For all their enthusiasm over Vatican II, the article is surprisingly short on details about the frustration I assume they must have shared that so little of Sacrosanctum Concilium was followed.

  14. amenamen says:

    In Greek mythology Halcyon (Alcyone) threw herself into the sea, in grief over her husband, Ceyx, who had been killed by Zeus (for good reason). In an act of pity, the gods transformed them into beautiful blue birds, who nest in the sea in January. The myth explains that a brief period of warm and gentle weather in January (the halcyon days) is provided for their nesting period.

    The kingfisher (Alcedo atthis) throws itself into the sea. Full immersion.

  15. hwriggles4 says:

    I have met some Catholic men who are alumni of some high school seminaries from the 1960s. A few told me around that time (particularly if you were a student from 1965 to 1970) these seminarians (14 to 20 years old) were allowed to date – their superiors thinking celibacy would end soon. I also heard around that time that several priests (particularly if they were under 40) were dating women, thinking the celibacy discipline would end. I heard some bishops were concerned because they would have 4 ordinations one year ( say 1969), but 6 priests in the same diocese would leave active ministry that same year. (There was even an auxiliary bishop in a large midwestern city who resigned in 1968, went to law school, began a secular career, and married.)

    Now getting back to high school seminary . . . I think some of them where stricter houses of formation, while others were simply all boys Catholic high schools, with the sign out front saying “high school seminary ” or “minor seminary. ” I could see if a school was more like a “all boys college prep school “, dating would be allowed.

    Many high school seminaries were closed by 1978. Sadly, some of these were fairly new (opening after WWII), and some of the older ones had begun “wreckovations.” Lower enrollment was one reason, and several dioceses and orders felt they were no longer needed. Priests leaving active ministry between 1965 and 1978 also hurt staffing. Some of these buildings have been demolished, others are now diocesan offices, high schools, nursing homes or retreat centers.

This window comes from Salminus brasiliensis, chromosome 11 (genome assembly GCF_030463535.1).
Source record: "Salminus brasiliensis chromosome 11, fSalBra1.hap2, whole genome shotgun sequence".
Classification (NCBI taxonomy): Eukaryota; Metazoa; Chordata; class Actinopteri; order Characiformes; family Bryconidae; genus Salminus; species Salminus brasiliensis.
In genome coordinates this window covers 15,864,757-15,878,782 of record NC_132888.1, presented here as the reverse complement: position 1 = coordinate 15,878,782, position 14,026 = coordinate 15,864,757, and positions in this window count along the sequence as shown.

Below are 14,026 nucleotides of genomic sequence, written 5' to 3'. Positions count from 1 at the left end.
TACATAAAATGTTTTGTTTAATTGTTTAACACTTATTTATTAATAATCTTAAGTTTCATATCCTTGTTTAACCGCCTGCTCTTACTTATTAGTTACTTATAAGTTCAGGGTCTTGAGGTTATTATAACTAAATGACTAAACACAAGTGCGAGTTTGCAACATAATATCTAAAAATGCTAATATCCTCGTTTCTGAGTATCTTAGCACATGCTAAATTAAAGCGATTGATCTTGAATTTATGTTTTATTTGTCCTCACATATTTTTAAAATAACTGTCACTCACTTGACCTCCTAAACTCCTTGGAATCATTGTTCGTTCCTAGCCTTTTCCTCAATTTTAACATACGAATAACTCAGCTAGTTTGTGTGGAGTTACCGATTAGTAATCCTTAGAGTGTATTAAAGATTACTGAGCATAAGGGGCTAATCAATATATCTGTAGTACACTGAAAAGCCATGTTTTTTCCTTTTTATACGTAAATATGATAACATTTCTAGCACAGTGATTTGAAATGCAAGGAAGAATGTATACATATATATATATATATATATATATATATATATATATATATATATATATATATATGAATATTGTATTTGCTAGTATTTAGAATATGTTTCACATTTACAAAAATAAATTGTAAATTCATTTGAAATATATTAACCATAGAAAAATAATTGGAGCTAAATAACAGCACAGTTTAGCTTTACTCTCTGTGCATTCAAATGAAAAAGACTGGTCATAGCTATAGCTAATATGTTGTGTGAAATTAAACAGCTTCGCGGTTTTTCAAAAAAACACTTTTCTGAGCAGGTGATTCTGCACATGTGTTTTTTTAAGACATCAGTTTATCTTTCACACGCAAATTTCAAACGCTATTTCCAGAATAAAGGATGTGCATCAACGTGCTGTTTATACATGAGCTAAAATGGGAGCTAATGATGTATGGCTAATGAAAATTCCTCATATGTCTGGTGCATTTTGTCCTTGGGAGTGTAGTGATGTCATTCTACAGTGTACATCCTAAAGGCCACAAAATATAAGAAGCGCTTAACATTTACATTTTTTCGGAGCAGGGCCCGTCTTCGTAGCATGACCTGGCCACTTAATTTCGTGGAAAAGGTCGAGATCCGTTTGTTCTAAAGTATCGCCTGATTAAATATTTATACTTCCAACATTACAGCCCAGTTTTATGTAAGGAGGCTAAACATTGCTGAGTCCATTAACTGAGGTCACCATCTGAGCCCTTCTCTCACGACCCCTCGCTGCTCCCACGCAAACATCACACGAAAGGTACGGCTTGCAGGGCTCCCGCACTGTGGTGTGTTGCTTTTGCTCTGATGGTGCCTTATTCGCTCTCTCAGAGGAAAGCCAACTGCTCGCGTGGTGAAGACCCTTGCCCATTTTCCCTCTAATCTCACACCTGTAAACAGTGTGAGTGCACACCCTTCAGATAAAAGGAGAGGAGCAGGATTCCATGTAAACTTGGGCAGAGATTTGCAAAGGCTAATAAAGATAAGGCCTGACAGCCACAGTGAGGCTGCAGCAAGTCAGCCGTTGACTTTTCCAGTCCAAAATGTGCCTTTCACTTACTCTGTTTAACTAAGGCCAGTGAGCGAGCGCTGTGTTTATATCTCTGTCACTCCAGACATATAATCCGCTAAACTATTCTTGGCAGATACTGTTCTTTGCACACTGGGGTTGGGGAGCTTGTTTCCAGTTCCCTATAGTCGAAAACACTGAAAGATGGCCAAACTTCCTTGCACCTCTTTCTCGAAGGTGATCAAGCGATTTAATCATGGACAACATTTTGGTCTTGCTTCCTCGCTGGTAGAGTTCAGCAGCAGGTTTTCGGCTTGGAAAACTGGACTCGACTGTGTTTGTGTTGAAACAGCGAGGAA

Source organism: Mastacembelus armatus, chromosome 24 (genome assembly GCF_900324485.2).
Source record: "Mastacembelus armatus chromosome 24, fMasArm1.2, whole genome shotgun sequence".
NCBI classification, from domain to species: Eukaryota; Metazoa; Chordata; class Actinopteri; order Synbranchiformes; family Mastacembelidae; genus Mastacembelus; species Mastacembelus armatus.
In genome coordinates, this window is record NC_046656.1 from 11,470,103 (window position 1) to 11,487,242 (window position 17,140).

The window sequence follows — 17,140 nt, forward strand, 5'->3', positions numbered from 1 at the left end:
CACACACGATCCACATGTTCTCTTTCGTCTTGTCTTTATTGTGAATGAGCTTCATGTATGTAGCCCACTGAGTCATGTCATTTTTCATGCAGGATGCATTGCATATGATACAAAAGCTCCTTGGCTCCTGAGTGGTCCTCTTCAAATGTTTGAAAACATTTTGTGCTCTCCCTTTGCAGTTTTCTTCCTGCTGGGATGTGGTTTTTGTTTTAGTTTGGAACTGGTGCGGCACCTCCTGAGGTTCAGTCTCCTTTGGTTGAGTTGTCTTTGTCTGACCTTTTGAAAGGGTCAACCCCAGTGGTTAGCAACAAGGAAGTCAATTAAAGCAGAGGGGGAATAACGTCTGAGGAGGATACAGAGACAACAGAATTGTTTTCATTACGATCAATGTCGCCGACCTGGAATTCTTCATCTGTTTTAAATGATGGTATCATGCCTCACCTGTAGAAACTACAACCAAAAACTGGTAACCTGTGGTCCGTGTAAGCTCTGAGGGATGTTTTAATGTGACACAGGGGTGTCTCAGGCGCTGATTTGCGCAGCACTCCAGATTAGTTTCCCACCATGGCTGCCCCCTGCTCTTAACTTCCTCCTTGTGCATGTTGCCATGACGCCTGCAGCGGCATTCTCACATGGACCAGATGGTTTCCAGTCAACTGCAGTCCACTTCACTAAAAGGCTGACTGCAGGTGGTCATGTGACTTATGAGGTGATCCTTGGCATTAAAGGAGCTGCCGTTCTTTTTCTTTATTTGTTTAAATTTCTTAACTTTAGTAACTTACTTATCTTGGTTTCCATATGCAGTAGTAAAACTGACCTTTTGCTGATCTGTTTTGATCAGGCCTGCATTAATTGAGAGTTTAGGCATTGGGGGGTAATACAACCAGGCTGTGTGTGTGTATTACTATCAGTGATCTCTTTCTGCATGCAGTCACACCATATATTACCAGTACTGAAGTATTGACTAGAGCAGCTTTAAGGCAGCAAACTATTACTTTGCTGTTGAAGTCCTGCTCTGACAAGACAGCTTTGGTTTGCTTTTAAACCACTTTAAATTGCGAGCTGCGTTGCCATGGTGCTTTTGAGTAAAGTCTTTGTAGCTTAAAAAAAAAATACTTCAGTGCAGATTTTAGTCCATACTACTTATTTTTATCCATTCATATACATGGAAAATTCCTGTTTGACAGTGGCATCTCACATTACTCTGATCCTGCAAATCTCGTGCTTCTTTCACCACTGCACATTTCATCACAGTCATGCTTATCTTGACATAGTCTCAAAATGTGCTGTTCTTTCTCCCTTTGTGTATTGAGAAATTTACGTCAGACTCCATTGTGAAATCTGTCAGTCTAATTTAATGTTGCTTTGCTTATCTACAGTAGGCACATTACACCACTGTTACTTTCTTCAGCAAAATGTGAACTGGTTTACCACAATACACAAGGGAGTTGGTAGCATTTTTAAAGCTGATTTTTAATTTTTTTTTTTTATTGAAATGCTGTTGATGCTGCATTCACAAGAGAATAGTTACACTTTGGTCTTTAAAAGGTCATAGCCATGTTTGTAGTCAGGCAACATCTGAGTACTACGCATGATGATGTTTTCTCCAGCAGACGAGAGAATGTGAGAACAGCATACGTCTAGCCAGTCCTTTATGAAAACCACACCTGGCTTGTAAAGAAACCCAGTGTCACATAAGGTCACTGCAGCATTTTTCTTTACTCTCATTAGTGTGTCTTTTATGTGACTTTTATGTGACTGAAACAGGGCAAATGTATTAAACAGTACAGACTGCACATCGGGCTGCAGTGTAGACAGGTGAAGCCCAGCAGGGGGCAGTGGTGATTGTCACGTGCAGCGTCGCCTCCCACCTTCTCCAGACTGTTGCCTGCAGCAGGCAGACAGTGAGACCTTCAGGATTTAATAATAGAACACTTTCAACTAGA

16. Legisperitus says:


  17. Anneliese says:

    1. If you don’t want to be celibate, why become a priest? You can’t assume the requirement of celibacy is going to change just because you want it to. 2. If you’re a priest, why would it matter to you if the Church permits or prohibits the use of contraceptives? You’re not in the position to use them because of your station in life.

    Is it surprising that the laity can’t be obedient to Church teachings when our shepherds seem incapable of being obedient?

  18. The Egyptian says:

    Brunnerdale was a seminary high school by the time they were seniors the boys were pictured in cassocks for class photos they went from there to St Charles seminary for further education then one year of silent continplation at the St Mary’s noviciate at burkettsville Ohio then back to St Charles for final formation and all of these including the high school were working Farms as well now all gone but St Charles which is a retirement home for priest and laity the high school is now a country club near Canton Ohio

  19. Gaetano says:

    It is sad to see them so committed to the misguided reforms that brought chaos and near-complete destruction.

    It’s like watching the members of a cargo cult insist that if they do just a little bit more their aspirations will be achieved.

  20. L. says:

    “They came home aflame.” My diocese has been full of flamers for years.

  21. Percusio says:

    I am amazed at the priests who entered the priesthood expecting days when celibacy would be tossed aside, basically entering the priesthood conditionally, while at the same time overseeing marriage prep. If the relationship required of engaged going into marriage were the same for the priesthood, then these priests had an impediment to their “vows”.